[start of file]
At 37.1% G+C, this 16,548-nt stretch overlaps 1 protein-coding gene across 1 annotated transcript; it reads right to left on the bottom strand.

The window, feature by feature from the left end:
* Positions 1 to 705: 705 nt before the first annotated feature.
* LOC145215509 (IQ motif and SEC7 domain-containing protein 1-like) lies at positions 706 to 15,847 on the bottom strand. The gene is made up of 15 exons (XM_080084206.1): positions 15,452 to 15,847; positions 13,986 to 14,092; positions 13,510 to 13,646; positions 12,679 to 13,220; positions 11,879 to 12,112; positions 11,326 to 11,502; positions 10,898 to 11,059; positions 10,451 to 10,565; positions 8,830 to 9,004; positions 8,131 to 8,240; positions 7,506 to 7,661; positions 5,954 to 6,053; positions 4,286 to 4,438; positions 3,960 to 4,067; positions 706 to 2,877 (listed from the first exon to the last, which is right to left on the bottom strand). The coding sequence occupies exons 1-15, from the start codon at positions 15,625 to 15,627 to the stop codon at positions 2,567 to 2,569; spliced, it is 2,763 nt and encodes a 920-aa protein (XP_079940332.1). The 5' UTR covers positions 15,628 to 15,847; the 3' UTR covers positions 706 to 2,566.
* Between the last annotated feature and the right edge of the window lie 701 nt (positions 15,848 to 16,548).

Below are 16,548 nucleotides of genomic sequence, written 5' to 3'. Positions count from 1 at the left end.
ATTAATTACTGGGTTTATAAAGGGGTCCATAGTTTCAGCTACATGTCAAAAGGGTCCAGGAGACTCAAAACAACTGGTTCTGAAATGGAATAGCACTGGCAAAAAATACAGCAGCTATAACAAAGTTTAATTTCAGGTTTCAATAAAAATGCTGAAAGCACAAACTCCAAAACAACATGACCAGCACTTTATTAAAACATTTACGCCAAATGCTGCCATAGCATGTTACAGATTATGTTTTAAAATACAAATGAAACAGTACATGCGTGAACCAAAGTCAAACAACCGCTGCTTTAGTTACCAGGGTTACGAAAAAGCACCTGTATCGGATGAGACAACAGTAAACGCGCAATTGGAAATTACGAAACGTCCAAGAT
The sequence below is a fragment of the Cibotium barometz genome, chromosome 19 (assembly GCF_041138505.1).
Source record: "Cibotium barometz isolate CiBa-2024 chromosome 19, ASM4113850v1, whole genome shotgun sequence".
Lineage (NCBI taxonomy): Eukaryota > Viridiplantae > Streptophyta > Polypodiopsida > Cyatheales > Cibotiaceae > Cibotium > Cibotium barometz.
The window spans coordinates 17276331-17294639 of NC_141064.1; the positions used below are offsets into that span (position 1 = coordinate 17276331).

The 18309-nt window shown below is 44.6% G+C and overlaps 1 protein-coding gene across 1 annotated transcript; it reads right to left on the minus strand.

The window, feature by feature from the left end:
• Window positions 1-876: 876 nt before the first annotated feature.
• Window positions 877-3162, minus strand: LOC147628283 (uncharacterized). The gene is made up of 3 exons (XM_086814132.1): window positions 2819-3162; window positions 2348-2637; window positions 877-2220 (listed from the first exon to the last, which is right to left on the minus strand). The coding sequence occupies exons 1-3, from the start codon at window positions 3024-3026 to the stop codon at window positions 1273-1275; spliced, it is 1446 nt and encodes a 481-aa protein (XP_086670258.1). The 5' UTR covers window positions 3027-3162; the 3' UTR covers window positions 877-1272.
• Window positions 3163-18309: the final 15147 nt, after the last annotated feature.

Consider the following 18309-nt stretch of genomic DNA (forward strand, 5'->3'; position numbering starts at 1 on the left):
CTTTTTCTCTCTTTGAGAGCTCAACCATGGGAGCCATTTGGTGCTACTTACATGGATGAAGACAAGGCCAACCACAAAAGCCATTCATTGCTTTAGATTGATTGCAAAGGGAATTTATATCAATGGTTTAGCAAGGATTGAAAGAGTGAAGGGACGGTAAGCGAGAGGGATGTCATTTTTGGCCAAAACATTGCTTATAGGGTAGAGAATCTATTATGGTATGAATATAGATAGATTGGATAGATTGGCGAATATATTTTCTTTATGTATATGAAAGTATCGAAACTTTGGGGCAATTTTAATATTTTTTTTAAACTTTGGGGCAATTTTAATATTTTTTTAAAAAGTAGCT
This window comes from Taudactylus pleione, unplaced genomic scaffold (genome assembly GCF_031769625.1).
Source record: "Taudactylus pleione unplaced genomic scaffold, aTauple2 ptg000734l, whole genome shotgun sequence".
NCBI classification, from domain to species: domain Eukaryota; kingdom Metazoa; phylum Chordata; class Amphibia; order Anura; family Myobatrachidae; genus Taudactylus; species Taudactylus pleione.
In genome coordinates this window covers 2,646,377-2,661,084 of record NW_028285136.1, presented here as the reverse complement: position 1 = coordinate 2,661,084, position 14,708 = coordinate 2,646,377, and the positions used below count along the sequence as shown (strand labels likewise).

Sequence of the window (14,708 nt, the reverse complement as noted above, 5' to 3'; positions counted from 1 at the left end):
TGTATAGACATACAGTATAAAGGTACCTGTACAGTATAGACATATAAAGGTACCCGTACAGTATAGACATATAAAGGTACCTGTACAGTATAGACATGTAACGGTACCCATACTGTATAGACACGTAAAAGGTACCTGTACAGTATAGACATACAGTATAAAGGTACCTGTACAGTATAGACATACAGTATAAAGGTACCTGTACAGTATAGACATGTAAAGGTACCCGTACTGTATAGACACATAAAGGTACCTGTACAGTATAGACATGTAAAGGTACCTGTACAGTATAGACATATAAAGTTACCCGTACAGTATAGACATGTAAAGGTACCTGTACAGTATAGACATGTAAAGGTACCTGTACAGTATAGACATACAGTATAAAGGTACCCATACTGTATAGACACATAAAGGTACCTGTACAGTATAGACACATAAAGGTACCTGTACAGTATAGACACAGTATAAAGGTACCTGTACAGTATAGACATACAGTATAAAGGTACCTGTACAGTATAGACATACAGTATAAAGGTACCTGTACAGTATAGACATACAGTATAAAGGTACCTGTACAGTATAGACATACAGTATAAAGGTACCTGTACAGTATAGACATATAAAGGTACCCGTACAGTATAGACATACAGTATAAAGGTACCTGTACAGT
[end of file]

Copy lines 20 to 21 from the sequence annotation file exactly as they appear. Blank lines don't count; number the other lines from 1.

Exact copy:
Source record: "Taudactylus pleione unplaced genomic scaffold, aTauple2 ptg000734l, whole genome shotgun sequence".
NCBI classification, from domain to species: domain Eukaryota; kingdom Metazoa; phylum Chordata; class Amphibia; order Anura; family Myobatrachidae; genus Taudactylus; species Taudactylus pleione.